Agronomy News To Use


Getting the most out of your crop requires an integrated approach that also gets the most out the products you use in your fields. Ensuring your products are effective not only helps the crop, but helps prevent additional steps the down road. One way to do so is making sure your spray water isn’t costing you money by degrading your tank-mixed products. Dr. Jim Smart, Ag Spectrum research and training agronomist, and a Kansas farmer, says effective spray applications start with properly conditioned water. 

Click HERE to listen to his 3 minute discussion.


for Effective Pesticide Sprays

Water quality management is critical to effective pesticide use. In fact, water pH, turbidity, hardness, and temperature can all affect pesticide performance substantially. For example, some herbicides, including glyphosate and glufosinate, will bind readily with Ca- and Fe-containing mineral particles in water and can become quickly deactivated or otherwise unavailable for their intended use. Many fungicides and some insecticides are also sensitive to solution pH, performing best is acid solutions around pH 5. Additionally, when spray water temperatures are too cool (<50°F) or too hot (>100°F), adsorption and/or effectiveness of a pesticide also can be compromised. Pesticides generally perform best when present in an acidic solution that has been blended around 75 degrees Fahrenheit with water that is free of dissolved minerals and turbidity.

Two ways to ensure that water quality does not negatively impact pesticide efficacy are to test and, if necessary, treat your spray water to make sure it is of suitable quality. Conventional treatment options at the farm level fall into two categories, filtration and acidification. Sand filters, alone or in combination with chemical treatments, are used to reduce both particulates and dissolved minerals (e.g. excess iron and calcium salts) which negatively impact water quality. Because most municipal supplies and many on-farm wells have an alkaline pH (i.e. > 7.0), acid solutions are often needed to prevent problems associated with reduced pesticide efficacy. However, addition of the right amount of acid can be tricky as the appropriate types and amounts of acid required to get a water into the proper pH range will depend on several different water quality factors.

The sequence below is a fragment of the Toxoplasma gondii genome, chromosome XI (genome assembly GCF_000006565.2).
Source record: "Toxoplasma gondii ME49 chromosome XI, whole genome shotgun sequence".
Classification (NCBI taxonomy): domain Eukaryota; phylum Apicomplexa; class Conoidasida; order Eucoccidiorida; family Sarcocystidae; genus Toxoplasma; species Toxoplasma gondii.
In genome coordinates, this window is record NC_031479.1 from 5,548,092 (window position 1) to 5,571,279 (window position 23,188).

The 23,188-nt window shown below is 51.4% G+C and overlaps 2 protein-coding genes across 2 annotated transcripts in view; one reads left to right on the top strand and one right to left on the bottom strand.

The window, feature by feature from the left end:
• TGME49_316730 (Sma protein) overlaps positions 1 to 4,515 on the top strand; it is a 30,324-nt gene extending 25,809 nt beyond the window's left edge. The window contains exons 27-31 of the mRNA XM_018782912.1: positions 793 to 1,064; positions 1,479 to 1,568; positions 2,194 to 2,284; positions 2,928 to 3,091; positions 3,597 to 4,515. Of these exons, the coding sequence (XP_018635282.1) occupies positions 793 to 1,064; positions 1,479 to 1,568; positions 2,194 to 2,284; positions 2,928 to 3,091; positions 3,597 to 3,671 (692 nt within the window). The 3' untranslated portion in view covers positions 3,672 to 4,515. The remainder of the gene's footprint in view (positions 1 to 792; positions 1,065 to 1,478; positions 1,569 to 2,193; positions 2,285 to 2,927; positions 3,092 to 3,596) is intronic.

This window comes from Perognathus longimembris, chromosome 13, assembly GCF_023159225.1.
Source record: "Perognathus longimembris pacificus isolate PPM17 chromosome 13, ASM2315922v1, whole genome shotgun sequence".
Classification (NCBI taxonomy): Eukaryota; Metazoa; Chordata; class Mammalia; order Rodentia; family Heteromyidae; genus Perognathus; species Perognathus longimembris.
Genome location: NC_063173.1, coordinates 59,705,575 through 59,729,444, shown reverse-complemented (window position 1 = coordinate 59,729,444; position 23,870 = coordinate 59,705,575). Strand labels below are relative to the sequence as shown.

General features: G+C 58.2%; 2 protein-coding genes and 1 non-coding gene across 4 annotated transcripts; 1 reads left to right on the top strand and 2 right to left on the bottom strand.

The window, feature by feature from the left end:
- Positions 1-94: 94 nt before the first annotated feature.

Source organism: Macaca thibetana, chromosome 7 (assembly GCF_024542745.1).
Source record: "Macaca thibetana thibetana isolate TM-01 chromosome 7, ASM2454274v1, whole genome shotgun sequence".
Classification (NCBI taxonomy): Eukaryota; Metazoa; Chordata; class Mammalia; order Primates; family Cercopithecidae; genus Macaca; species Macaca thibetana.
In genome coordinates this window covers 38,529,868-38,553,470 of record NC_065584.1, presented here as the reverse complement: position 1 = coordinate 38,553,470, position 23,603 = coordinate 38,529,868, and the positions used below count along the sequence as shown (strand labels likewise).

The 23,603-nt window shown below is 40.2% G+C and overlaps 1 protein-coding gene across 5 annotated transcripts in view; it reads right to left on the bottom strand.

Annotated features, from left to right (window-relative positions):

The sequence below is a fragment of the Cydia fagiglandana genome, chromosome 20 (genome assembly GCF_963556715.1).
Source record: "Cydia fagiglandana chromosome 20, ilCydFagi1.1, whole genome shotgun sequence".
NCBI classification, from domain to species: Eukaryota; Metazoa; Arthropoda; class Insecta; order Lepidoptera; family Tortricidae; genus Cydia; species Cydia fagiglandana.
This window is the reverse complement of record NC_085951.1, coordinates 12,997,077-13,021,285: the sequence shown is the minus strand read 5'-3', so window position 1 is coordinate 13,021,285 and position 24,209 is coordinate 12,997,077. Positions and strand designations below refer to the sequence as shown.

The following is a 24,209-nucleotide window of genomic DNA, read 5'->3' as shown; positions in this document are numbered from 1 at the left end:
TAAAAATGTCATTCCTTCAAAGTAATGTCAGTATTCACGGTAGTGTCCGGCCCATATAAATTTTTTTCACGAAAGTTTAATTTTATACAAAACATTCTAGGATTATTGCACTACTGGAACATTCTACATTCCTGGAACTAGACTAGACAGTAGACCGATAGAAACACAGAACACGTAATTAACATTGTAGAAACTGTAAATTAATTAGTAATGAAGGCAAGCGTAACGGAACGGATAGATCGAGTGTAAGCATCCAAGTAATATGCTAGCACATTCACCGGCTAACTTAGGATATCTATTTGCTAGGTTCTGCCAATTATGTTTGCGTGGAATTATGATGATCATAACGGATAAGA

Ag Spectrum recommends testing spray water sources to understand its characteristics and prevent pesticide inactivation. Midwest Labs can provide data on pH, hardness, and dissolved particle concentration and guidance on when the water is suitable for use as is, or needs some form of pretreatment. With regard to testing, it is important to note that well water quality can change significantly over time, so be sure to test each year around the times in the spring, summer, and fall that you will draw from the well for spray preparations. In contrast, most municipal water sources vary only slightly during the year so testing just once a year is often enough.

If a water test indicates excessive hardness and/or a high pH, Ag Spectrum recommends treatment of water in the spray tank prior to addition of a pesticide. Insure® is a water softener that can prevent binding and reduced precipitate formation due to excessive hardness. Indicate 5® is used to easily and accurately modify spray water pH to the optimum range. The color of a solution with added Indicate 5 will visibly change from yellow to pink to red as the solution pH approaches the target range of pH needed to ensure pesticide performance. Both products also contain surfactants which can help to aid in absorption and translocation of pesticides within the target crop plant or pest. And, remember to read and follow all directions on the pesticide label.

—Submitted by Dr. Jim Smart and Brian Gardener, Ph.D